Drawing: A large house, at night time. Caption reads: “It was a large, but otherwise unremarkable, house.”

Trap short story by Iris Carden

Listen to this story as a podcast here.

Five storeys below Brisbane’s Roma Street Police Station, is the headquarters for the Human Defence Unit. Its members are drawn from among the highest performing members of military, intelligence, and police forces throughout Australia, along with select highly specialised members of the civilian population. The Human Defence Unit and its elite staff are neither police, military nor intelligence. They do not exist.

It was a larger than average house. Apart from that, there was nothing to distinguish it from any of the other acreage properties in the outer suburbs.

Senior Agent Jo led half the team through the front door, the other half came in through the back. 

It should have gone smoothly.  The previous similar operation had been easy.

They walked quietly through darkened halls and rooms, searching for the occupant, and any other vampires he might be working with.

Both halves of the team met in the middle.  Jo redirected them, Andrew, Scott and Elizabeth to search upstairs, while she, David and the Yowie, searched downstairs.

Jo was opening the pantry door when she felt a something like a insect bite on the back of her neck.  Then she felt weak a moment and everything went black.

She woke in what seemed to be a store room.  All of her team were there, all unconscious.  Another man was there as well, and he seemed to be just coming to. “Restrain me,” he said, sounding as if his voice was coming from a great distance.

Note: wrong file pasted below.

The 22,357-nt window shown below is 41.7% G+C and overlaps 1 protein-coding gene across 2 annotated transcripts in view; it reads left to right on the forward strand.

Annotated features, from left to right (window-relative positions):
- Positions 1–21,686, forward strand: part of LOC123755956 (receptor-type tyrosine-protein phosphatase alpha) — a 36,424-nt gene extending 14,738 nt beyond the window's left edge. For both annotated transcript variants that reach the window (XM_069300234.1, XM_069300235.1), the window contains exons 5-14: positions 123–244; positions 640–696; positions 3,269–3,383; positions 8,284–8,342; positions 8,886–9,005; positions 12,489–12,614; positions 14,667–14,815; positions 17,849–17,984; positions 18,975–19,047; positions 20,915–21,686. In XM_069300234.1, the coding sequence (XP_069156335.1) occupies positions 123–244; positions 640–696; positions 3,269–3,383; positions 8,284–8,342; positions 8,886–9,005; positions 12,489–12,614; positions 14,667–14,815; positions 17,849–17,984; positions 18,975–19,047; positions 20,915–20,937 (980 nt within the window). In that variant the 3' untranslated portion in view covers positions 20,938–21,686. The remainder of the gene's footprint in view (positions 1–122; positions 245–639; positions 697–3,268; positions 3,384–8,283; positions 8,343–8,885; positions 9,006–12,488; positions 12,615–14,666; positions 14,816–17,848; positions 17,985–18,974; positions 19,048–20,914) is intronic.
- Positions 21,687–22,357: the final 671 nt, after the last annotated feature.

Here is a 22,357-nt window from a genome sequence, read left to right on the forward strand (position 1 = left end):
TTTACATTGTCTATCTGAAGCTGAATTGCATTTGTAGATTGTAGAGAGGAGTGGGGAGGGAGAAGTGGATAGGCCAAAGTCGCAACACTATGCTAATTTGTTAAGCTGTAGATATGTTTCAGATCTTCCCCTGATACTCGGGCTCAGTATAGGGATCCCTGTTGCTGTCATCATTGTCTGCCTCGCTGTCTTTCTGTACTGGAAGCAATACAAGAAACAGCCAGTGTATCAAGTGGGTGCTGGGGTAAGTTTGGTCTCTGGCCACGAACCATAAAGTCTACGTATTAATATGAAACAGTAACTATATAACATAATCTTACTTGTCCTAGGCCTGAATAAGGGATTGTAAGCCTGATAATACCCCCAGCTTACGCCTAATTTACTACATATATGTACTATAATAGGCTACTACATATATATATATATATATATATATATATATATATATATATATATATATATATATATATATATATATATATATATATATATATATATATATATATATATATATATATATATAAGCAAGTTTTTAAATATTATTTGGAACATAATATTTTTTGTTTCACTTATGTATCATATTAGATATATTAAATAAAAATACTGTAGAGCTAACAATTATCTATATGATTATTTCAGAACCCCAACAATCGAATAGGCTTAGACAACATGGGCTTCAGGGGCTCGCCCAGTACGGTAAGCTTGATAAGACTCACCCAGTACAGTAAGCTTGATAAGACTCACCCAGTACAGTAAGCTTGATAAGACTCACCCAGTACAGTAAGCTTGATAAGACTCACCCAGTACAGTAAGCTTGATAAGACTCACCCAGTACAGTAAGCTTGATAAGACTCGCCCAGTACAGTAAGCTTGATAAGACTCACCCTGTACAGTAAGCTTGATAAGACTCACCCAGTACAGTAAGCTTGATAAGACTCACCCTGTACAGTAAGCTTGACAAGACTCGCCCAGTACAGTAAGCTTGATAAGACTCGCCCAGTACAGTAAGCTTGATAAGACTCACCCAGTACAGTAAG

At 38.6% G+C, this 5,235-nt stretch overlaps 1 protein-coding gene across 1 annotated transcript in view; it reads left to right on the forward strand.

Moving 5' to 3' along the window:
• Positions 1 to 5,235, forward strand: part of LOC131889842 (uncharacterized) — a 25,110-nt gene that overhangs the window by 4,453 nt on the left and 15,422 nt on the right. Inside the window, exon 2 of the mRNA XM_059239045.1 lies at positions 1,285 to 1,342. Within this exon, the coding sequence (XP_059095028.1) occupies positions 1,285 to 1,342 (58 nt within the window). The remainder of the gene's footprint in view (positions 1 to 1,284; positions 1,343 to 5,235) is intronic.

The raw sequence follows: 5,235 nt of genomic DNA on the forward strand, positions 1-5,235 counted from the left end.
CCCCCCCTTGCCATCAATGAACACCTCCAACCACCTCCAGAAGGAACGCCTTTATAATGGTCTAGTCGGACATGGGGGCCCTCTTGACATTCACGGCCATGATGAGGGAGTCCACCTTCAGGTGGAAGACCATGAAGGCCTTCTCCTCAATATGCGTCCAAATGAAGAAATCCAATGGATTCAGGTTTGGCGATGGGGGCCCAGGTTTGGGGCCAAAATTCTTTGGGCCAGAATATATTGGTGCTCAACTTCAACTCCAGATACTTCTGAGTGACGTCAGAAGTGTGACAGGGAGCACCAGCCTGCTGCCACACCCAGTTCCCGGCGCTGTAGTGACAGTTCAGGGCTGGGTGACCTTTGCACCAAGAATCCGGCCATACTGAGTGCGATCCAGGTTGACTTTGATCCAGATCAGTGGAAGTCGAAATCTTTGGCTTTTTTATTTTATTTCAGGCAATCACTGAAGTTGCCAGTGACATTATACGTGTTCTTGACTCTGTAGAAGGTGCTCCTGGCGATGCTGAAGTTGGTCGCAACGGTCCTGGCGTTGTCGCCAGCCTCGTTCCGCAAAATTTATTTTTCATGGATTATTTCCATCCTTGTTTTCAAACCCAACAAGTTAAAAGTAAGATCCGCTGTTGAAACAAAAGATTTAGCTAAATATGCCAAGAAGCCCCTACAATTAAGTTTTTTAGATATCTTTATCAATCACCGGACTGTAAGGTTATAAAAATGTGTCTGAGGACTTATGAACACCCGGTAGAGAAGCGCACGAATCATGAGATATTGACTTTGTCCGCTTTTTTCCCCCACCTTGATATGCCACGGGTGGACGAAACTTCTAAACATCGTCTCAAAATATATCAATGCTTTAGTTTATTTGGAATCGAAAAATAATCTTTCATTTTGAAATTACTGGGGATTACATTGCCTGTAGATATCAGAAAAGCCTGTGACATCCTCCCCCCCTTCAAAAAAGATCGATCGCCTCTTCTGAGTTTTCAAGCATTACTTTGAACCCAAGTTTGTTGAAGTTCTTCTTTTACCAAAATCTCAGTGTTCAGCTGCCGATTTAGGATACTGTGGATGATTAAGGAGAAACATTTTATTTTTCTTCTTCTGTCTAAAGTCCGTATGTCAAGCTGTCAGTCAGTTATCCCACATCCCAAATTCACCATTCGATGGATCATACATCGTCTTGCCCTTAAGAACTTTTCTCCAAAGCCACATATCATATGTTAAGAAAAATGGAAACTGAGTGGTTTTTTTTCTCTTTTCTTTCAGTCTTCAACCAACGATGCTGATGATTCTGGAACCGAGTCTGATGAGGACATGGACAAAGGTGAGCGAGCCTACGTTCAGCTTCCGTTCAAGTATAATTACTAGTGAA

“What?” Jo’s voice also sounded like it was coming from a long way away.

“Full moon.  Restrain me,” he said.

Something clicked. Jo reached for her handcuffs, but they were gone.  She frantically started searching the room. Throwing things off shelves, in the half light.

Andrew seemed to come around next, sitting up and looking around.

“He’s a wolf!” Jo said to Andrew.  “Help me find something to restrain him.”

Andrew got to his feet, swaying, and did something Jo could not have anticipated. His normal shambling gait exacerbated by the drugs, he lurched toward the wolf.  He pushed the werewolf down and laid across his body, pinning him to the floor.

How long could a zombie hold a werewolf pinned down? Jo kept looking for something to use as a restraint. The shelves held all kinds of household odds and ends, unopened boxes of washing powder and packs of toilet paper, bulk bottles of cleaning products to be dispensed into smaller bottles for use.

David woke up, and did the sensible thing Jo hadn’t thought to do.  He turned on the light.  That allowed them to see that the werewolf’s body was already changing, flailing legs becoming hairier and changing shape.

Jo found a shelf of linen.  She grabbed a sheet, twisted it, then tied it around the wolf’s legs. David took another sheet, and tied the wolf’s arms over his head.  Andrew continued to pin the upper body, so the wolf could not get up.

The others were waking up now.

“What’s happening?” Elizabeth asked.

“It was a trap,” Jo said.  “The fang we came for knew that we would come after he published that story. He’d already trapped a werewolf here, sedated.  The wolf was able to give me a warning before it turned.  Apparently they don’t turn while drugged.”

“So the wolf’s not in on it?”